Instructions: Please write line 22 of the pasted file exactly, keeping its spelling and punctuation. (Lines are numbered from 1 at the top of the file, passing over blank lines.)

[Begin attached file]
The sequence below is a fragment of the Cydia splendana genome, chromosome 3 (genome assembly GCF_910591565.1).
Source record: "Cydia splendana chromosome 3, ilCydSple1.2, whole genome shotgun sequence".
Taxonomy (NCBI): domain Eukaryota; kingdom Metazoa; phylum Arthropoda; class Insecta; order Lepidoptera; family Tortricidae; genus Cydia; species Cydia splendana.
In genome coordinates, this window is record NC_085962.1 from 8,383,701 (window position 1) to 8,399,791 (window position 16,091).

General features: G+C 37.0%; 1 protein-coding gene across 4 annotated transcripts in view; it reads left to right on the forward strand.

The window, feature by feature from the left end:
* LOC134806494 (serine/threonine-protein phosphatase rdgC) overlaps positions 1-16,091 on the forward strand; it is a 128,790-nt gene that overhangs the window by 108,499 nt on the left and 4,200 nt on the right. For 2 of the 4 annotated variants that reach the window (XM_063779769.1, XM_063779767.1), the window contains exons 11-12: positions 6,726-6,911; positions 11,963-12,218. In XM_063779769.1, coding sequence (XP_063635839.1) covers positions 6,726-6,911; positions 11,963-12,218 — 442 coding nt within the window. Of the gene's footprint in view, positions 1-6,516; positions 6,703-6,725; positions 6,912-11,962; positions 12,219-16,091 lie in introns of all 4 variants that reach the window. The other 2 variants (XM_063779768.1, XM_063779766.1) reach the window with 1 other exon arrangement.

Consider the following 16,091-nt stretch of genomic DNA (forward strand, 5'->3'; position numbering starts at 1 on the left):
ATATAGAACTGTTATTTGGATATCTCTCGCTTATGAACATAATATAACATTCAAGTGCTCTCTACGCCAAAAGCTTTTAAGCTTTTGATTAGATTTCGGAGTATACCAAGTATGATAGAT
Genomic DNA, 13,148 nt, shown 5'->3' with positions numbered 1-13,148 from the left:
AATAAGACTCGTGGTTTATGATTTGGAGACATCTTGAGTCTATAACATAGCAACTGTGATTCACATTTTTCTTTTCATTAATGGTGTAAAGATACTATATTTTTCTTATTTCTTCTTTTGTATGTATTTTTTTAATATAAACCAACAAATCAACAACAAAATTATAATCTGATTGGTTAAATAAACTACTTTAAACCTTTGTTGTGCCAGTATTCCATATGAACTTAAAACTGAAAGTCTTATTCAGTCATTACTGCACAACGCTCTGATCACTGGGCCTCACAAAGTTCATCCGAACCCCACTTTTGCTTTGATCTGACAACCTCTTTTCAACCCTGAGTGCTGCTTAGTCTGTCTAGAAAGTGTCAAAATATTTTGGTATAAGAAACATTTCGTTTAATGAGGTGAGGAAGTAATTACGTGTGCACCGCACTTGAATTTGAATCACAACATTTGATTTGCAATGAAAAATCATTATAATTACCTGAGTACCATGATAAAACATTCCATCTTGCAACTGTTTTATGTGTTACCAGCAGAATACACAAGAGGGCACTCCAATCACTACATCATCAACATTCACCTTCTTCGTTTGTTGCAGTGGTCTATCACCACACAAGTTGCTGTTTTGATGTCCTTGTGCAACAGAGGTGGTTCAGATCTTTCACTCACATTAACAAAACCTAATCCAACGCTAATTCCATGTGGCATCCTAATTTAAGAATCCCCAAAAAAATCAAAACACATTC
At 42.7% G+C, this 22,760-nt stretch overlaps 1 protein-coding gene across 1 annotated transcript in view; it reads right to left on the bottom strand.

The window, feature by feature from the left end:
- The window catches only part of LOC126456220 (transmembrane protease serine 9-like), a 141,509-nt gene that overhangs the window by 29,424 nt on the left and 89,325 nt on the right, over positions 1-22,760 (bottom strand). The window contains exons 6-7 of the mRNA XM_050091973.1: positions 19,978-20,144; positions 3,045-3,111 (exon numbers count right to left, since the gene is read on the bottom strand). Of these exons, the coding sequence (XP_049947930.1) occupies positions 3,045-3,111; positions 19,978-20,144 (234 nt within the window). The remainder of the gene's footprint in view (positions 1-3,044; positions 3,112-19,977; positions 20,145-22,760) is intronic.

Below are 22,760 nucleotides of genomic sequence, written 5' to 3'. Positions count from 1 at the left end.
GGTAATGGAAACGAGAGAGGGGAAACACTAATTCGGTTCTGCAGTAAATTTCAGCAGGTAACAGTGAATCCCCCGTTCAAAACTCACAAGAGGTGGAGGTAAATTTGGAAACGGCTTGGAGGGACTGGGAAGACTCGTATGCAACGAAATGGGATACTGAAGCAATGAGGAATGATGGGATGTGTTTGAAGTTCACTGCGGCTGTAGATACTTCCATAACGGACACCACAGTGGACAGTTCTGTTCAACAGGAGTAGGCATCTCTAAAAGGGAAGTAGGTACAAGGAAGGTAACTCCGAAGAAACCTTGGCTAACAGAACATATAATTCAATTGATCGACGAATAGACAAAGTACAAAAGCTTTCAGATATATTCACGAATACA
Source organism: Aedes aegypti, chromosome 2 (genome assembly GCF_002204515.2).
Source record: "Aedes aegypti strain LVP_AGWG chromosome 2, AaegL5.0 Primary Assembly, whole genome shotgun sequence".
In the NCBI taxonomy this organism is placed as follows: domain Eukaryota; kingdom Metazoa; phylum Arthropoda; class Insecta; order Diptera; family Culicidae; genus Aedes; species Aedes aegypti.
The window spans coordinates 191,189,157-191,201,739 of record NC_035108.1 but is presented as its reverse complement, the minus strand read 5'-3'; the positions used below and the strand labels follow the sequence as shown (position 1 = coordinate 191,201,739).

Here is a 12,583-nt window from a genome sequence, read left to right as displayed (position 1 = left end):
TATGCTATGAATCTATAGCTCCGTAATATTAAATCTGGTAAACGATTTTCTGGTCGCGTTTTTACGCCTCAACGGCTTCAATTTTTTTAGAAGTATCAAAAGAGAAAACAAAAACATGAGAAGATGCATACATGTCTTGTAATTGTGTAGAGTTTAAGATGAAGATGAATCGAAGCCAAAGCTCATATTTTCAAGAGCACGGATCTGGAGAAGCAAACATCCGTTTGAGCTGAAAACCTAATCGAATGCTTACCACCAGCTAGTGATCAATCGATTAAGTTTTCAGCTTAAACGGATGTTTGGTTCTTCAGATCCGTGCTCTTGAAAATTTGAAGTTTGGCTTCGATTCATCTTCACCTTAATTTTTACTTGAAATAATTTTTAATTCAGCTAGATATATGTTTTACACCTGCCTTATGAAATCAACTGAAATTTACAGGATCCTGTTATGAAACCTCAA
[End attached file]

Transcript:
TATGCTATGAATCTATAGCTCCGTAATATTAAATCTGGTAAACGATTTTCTGGTCGCGTTTTTACGCCTCAACGGCTTCAATTTTTTTAGAAGTATCAAAAGAGAAAACAAAAACATGAGAAGATGCATACATGTCTTGTAATTGTGTAGAGTTTAAGATGAAGATGAATCGAAGCCAAAGCTCATATTTTCAAGAGCACGGATCTGGAGAAGCAAACATCCGTTTGAGCTGAAAACCTAATCGAATGCTTACCACCAGCTAGTGATCAATCGATTAAGTTTTCAGCTTAAACGGATGTTTGGTTCTTCAGATCCGTGCTCTTGAAAATTTGAAGTTTGGCTTCGATTCATCTTCACCTTAATTTTTACTTGAAATAATTTTTAATTCAGCTAGATATATGTTTTACACCTGCCTTATGAAATCAACTGAAATTTACAGGATCCTGTTATGAAACCTCAA